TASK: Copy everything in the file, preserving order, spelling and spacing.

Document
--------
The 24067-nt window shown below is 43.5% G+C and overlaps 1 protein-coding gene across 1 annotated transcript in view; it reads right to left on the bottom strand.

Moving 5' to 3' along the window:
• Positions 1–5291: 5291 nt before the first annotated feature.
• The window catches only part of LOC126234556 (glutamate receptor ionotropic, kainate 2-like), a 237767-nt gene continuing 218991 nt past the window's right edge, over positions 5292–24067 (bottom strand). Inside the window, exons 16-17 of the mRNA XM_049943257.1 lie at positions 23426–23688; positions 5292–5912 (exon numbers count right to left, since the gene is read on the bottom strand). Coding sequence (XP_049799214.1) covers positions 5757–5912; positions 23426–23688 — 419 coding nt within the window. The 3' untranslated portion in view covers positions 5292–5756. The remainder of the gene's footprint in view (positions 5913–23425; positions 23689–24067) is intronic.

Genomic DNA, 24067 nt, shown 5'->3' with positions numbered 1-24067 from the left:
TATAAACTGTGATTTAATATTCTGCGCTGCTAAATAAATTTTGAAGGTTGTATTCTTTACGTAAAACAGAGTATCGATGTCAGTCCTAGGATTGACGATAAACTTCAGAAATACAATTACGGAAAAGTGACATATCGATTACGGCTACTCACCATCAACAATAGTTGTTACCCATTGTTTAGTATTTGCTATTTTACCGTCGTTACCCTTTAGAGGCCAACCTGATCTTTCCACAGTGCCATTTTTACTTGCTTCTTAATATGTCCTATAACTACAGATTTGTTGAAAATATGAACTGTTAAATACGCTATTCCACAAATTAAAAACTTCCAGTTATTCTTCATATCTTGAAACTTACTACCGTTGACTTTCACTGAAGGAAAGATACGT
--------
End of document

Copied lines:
The 24067-nt window shown below is 43.5% G+C and overlaps 1 protein-coding gene across 1 annotated transcript in view; it reads right to left on the bottom strand.

Moving 5' to 3' along the window:
• Positions 1–5291: 5291 nt before the first annotated feature.
• The window catches only part of LOC126234556 (glutamate receptor ionotropic, kainate 2-like), a 237767-nt gene continuing 218991 nt past the window's right edge, over positions 5292–24067 (bottom strand). Inside the window, exons 16-17 of the mRNA XM_049943257.1 lie at positions 23426–23688; positions 5292–5912 (exon numbers count right to left, since the gene is read on the bottom strand). Coding sequence (XP_049799214.1) covers positions 5757–5912; positions 23426–23688 — 419 coding nt within the window. The 3' untranslated portion in view covers positions 5292–5756. The remainder of the gene's footprint in view (positions 5913–23425; positions 23689–24067) is intronic.

Genomic DNA, 24067 nt, shown 5'->3' with positions numbered 1-24067 from the left:
TATAAACTGTGATTTAATATTCTGCGCTGCTAAATAAATTTTGAAGGTTGTATTCTTTACGTAAAACAGAGTATCGATGTCAGTCCTAGGATTGACGATAAACTTCAGAAATACAATTACGGAAAAGTGACATATCGATTACGGCTACTCACCATCAACAATAGTTGTTACCCATTGTTTAGTATTTGCTATTTTACCGTCGTTACCCTTTAGAGGCCAACCTGATCTTTCCACAGTGCCATTTTTACTTGCTTCTTAATATGTCCTATAACTACAGATTTGTTGAAAATATGAACTGTTAAATACGCTATTCCACAAATTAAAAACTTCCAGTTATTCTTCATATCTTGAAACTTACTACCGTTGACTTTCACTGAAGGAAAGATACGT